Extreme events and precursors in climate dynamics: sampling using machine learning and rare event algorithms
Thu, Jan. 23rd 2020, 11:00-12:00
Bât. 714, P. 1129, LSCE Orme des Merisiers
Many key problems in climate dynamics require a huge computational effort. For instance, the study of extreme or rare events, the study of precursors of abrupt transitions to different climates, or the probabilistic prediction at the predictability margin, are three examples for which the computation of the relevant statistical quantities is impossible with reasonable computation resources, in comprehensive climate models. I will present several examples of new approaches we have developed, for instance using rare event algorithms and machine learning, for which we have solved these computational bottlenecks using concepts from statistical mechanics and dynamical systems.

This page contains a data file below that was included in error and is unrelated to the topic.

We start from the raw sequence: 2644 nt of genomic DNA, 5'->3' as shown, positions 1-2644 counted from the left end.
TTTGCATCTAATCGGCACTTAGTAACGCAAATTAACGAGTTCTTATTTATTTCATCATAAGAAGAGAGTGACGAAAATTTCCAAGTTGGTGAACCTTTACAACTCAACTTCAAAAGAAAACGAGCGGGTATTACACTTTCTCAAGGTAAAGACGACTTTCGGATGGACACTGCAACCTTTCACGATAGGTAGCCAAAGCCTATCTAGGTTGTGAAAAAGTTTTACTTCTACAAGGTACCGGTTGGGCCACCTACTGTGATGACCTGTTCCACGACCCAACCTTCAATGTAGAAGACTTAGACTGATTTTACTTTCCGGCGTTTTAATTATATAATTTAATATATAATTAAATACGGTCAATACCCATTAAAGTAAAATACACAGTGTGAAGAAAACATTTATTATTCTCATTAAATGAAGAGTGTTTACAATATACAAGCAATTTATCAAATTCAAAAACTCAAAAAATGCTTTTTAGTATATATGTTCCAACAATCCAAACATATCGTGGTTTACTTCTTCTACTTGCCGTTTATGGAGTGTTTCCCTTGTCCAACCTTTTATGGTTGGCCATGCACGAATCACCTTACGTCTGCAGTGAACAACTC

The first application is the study of extreme heat waves using IPCC class climate models. For these models we have demonstrated a gain of several hundreds in the numerical cost for simulating extremely rare heat waves. We were able to compute return time plots for extreme heat waves with return times up to 10 000 years. Using the hundreds of simulated heat waves, we have exhibited global teleconnection pattern for extreme heat waves.
The second application is the computation of abrupt climate changes for Jupiter troposphere, and transitions to superrotating states for the Earth atmosphere dynamics.
The third application is a preliminary work on a simple model of El Nino to illustrate prediction at the predictability margin (prediction of interannual variability, beyond the Lyapunov time scale).